“Prisoners of Geography: Ten Maps That Tell You Everything You Need to Know About Global Politics”

by Wolfgang van Biezen

“After having read this book, one understands better the crises on this globe, demanding articles in the news become regarded as less fragmentary and a better overview is possible. The change from the single World Power USA to a multipolar world is already accomplished. Why this is so is explained in this decidedly readable and fascinating book.”

George Friedman from Stratfor Institute, speaking at the Chicago Council on Foreign Relations in early 20151, emphasised that the US will continue to wage war and that for almost exactly one hundred years US foreign policy has put on top of its agenda the doctrine that Germany and Russia must not come together. If so, this corresponds to the centuries-old, traditional British war and foreign policy for Europe, known as the “balance of power”, and also to the current Nato shift with international Rapid Forces to the eastern Russian border.
NATO’s transformation from a defense alliance into an instrument of attacks under the leadership of the USA, wars in the Middle East, now confusing alliance commitments in the Syrian conflict, armed secession in Eastern Ukraine and, as it seems, a German Defense Minister determined to do everything, are fatal reminders of the situation before the First World War. Then it only needed the Serbian sparks to blow Europe up. The fuses are laid. According to George Friedman, Germany has not yet decided to take over the leading role in Europe imposed on it by its allies. We remember: Scharping’s lie provided the pretext for the war in Kosovo, illegal under international law. The enormous suffering caused by the Depleted Uranium in the ammunition used by the Allies cannot be openly discussed up to this day.
It is becoming more difficult to overlook the signs of a new war and Europe’s citizens are increasingly concerned that a new engagement is in preparation. If you can’t close your eyes, if you want to understand the recent history of Europe, if you recognise the parallels to the First and Second World War in the movements of present days, we recommend Tim Marshall’s book “Prisoners of Geography: Ten Maps That Tell You Everything You Need to Know About Global Politics”.
The emphasis in this book is on Geo and means, in short: “Geopolitics looks at the ways in which international affairs can be understood through geographical factors”. From ten selected regions of the world the British author Tim Marshall always develops out of history the view into the present. And that consistently under geographic-topographical conditions.
The very first chapter makes it clear why Stalin had little intention of extending the former Soviet Union to the Atlantic after the Second World War, as generations of students and military strategists were told in their teachings.
Attacks on Russia and the securing of supply from the west were always carried out through the Northern European lowlands. Other ways are blocked through the mountains.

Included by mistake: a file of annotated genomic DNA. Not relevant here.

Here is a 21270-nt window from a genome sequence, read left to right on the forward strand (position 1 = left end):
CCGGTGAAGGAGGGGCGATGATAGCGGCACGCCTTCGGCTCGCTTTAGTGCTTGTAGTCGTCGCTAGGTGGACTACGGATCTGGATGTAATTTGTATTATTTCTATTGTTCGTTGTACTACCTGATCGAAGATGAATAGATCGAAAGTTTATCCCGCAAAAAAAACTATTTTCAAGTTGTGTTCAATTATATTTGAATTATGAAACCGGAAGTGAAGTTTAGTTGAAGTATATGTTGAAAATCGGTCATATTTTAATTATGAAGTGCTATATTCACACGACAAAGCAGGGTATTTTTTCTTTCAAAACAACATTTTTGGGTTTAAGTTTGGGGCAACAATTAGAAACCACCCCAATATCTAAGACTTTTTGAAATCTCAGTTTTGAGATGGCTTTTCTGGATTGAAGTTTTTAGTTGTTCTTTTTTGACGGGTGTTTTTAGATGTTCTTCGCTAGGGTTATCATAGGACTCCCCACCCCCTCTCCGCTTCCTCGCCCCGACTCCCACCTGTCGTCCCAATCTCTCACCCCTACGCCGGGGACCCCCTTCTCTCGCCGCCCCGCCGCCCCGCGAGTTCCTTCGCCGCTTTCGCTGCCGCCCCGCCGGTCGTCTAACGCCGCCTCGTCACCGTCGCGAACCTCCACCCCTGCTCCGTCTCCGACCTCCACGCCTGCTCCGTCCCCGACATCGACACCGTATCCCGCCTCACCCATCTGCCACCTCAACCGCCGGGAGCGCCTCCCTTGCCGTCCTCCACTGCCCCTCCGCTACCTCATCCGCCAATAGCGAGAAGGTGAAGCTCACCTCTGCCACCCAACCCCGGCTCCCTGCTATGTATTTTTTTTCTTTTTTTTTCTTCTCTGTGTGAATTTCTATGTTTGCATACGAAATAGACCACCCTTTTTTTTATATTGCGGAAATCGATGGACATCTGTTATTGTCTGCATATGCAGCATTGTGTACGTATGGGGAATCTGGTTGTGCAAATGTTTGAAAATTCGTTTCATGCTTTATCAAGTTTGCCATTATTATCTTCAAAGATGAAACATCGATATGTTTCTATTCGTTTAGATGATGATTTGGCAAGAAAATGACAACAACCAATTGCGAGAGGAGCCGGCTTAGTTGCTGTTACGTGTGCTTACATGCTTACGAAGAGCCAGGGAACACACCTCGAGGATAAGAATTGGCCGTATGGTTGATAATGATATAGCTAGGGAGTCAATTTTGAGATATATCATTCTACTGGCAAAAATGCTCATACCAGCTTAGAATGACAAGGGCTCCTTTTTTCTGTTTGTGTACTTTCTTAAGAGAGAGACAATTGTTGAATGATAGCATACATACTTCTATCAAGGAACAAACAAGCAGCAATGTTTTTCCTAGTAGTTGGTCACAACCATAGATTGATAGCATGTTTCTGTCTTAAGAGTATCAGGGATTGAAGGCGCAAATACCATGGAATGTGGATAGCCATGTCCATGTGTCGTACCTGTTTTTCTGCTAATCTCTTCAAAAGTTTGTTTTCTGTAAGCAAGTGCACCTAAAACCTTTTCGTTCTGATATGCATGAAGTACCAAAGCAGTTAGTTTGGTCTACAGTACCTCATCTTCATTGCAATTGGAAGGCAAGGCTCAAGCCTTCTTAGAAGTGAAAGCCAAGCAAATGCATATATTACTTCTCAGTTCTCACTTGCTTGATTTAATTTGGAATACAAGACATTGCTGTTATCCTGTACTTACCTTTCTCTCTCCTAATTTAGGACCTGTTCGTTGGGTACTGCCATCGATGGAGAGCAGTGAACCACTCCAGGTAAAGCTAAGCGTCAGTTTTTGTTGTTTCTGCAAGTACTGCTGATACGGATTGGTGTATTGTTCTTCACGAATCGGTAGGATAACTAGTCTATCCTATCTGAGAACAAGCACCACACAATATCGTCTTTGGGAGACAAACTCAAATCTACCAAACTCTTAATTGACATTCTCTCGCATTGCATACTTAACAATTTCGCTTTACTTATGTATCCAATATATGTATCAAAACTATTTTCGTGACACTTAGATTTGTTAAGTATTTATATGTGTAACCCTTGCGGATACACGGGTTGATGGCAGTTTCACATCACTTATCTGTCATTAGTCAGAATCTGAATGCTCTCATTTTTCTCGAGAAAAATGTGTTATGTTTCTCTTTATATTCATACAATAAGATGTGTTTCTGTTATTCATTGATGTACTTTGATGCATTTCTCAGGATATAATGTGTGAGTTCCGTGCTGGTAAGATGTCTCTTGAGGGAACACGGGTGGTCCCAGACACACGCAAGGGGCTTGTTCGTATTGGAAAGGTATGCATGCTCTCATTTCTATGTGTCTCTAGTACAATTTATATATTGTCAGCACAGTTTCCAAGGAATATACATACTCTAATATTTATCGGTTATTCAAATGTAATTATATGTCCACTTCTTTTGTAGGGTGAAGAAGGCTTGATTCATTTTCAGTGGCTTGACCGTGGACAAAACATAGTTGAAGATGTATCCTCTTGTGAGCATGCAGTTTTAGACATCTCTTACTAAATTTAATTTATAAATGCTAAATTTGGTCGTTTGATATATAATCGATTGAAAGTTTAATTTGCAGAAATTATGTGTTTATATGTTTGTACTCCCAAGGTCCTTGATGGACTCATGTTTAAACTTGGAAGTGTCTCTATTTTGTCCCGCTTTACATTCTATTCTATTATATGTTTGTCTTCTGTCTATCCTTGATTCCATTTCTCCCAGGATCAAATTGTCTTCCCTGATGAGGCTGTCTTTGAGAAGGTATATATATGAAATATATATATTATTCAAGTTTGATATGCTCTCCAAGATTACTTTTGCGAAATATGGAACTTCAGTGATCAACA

Napoleon chose this route, as did the German armies in the two world wars. Poland and Ukraine are once again deployment zones, becoming eminently important to the Western military, but it is currently posing a huge threat to Russia. We also learn why the control and closure of the “GIUK gap”2 of the Russian Navy once again blocks the way to the oceans.If then one can read in the daily news that all financial transactions from Europe to the US and back are handled via submarine transatlantic cables that run parallel to the “GIUK gap” and that the Russians with their submarines are possible to cut these cable connections, the reader recognises that under certain circumstances a war event is being prepared here.
The Chinese Silk Road Project, hardly recognised by the US, can be seen as the answer to the urging question of the world community. Eurasia grows together through this infrastructure program (One Belt One Road – OBOR). Train transportation from Peking to Duisburg several times a week is already underway. Russia supports this project. China wants a cooperation, not only on the Eurasian continent, but in all areas and in all functions. Through Gwadar, China makes accessible the Indian Ocean and connects Pakistan and Iran to the Eurasian Project. Important other chapters enlighten the present geopolitics of the USA, Western Europe, the Near-East, India and Pakistan, Korea and Japan as well as Latin America.
With the chapter about the Arctic, Marshall closes this exciting work. At this point, the so-called “climate change” is working for Russia. Nowhere else are the US and Russia as close to each other as at this point. The melting ice opens possibilities of new passages between the Atlantic and the Pacific. Here as well, is Russia in its own off-shore waters and goes relatively unnoticed and undisturbed with its nose ahead. After having read this book, one understands better the crises on this globe, demanding articles in the news become regarded as less fragmentary and a better overview is possible. The change from the single World Power USA to a multipolar world is already accomplished. Why this is so is explained in this decidedly readable and fascinating book.    •

1     https://www.youtube.com/watch?v=vin_ApfoFgw Uploaded on 01.04.2018
2     GIUK = The line between Greenland, Island and the United Kingdom, entrance way from the Arctic Sea to the Atlantic Ocean. At wartime closed by the USA and NATO respectively. Ref. www.nzz.ch; International from 13 February 2018, p. 7